Personal Injury

Personal Injury law defined:

Personal injury law can simply be defined as the defenses or legal remedies in a civil lawsuit brought to the court by a plaintiff because of a wrongful conduct to him or her. The word tort has been derived from a Latin word, which means harm, wrong or twist. Unlike criminal proceedings, the accused is not prosecuted by the government but generally involve a plaintiff who is looking for compensation, which is usually in the form of money against the damages caused by the wrongdoing of the defendant.

Doctrine of negligence forms the basis of most personal injury cases. Doctrine of negligence requires every member of the society to act in a reasonable, responsible way, which doesn’t put another member of the society at risk. Negligence doesn’t always end up in someone being hurt, and the doctrine also realizes the fact that the nature of some accidents are “unavoidable”. To establish anything in court, the plaintiff must prove that anyone else in the place of the defendant would have act differently and avoided the accident.

Some example of negligence are car accident caused by the reckless driving of a person being drunk, dog bites, medical carelessness on the part of the physician, etc. In each of the negligence case, it is necessary that the defendant has ignored the probable risk to others and while doing so, the plaintiff suffered an injury.

When negligence is proven on the defendant’s part, he or she must pay the plaintiff, the compensation for all the injuries caused by the wrongdoing. Some damages are complex while others are easy to calculate, for example medical bills and property damages are simple while damages such as emotional distress are complex in nature. In all damages, which are complex to calculate, expert testimony is usually required.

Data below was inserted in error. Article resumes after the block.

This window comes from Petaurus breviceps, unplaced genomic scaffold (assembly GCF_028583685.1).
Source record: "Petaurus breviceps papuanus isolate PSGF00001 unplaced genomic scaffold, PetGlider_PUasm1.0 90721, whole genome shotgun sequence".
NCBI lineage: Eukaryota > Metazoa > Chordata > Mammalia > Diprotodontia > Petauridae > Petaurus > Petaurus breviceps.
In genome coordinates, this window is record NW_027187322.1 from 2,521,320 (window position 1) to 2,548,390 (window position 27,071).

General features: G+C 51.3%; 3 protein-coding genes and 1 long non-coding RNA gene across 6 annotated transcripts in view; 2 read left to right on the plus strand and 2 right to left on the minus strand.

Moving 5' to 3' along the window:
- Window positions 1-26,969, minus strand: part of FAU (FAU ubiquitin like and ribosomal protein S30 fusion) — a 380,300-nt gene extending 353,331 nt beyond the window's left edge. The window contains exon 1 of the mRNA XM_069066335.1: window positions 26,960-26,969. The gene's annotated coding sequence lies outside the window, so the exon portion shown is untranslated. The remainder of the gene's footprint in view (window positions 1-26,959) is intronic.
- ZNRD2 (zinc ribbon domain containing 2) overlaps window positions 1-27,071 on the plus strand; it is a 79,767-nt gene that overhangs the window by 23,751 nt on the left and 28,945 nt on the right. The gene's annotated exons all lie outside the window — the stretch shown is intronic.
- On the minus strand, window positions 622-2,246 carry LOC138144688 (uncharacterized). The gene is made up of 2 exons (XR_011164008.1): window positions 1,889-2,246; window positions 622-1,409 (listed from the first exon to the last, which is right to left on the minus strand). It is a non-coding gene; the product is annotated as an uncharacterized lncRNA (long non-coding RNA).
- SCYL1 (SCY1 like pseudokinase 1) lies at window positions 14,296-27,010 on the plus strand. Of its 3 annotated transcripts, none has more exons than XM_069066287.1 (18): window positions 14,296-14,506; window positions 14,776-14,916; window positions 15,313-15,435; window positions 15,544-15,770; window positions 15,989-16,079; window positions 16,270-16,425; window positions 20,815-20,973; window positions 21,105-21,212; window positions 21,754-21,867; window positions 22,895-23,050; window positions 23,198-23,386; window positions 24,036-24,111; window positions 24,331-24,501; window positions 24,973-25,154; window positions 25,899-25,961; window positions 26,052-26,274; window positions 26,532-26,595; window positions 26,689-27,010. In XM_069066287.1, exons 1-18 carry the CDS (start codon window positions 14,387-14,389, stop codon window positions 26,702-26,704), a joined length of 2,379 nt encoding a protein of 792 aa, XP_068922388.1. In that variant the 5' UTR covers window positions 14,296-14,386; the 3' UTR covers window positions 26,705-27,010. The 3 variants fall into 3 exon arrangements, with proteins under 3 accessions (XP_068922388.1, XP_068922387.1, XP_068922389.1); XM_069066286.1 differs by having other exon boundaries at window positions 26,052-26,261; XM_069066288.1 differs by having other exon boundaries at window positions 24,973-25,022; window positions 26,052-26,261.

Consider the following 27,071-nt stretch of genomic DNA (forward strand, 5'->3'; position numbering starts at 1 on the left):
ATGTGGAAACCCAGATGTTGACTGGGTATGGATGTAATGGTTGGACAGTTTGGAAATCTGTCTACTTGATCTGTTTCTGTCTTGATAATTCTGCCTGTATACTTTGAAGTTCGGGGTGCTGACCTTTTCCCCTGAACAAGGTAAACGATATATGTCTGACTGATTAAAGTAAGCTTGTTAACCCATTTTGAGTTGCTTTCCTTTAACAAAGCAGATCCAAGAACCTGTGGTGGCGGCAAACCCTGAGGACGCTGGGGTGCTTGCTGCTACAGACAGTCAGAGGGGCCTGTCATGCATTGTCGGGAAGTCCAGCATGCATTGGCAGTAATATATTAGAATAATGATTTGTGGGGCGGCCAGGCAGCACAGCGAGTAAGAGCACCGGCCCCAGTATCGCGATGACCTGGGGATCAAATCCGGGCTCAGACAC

When talking about a tort action, it often gets tough to identify the defendant. This happens because the party who may be responsible for directly harming the plaintiff (called tortfeasor) are often people like nurse, delivery driver, a clerk working at the grocery store, etc. These people usually don’t have enough finances to pay for the damages, especially when it involves a large sum of money. With the help of an attorney, a plaintiff can sue other parties who might be responsible for the tortfeasor actions, like an employer or a landlord.

Common Torts and Defenses

Besides negligence, there are several other causes for the damage in the personal injury law. These causes maybe in the form of “intentional torts”. As clear with its name, these are the cases where defendant purposefully harms the plaintiff. Example may include but are not limited to theft, false imprisonment, assault, trespass, battery, etc.

Other tort cases involve situations where defendant will be held responsible for the damages even when he or she has tried his level best to avoid the wrongdoing. This is called strict liability. Explaining the strict liability, law will often hold the defendant responsible for damages occurred to the plaintiff if the defendant is carrying out an activity, which is considered very harmful. No matter if that activity is legal, the defendant will still be held as strictly liable. Transporting hazardous waste or material, or activities involved in demolition of a building usually falls under this category.

Amongst most common torts are the injuries that occur as a result of using defective product. Manufacturer in these cases may be held liable simply due to the fact that it acted negligently while making the product. In some situations, plaintiff is also able to sue the manufacturer based on the theory of “strict liability”. Such cases have the potential to become large lawsuits, which may involve number of plaintiffs and huge money.

With respect to defendant in a personal injury cases, there are a few common theories. When it comes to cases involving negligence, the defendant may try to prove a point that plaintiff did not exercise proper care and is either fully or partially responsible for the injury. The defendant also may try to prove a point that plaintiff “assumed the risk” and voluntarily became part of the activity, which resulted in the injury. The defendant may also try to prove that plaintiff gave the permission to the defendant to act, which later resulted in an injury.

Plaintiff looking to avoid losing a tort case should hire the services of a professional attorney. Being aware of the deadline for filing a case (statute of limitation) is always important in personal injury cases and a legal counsel can always help you in this regard, and more.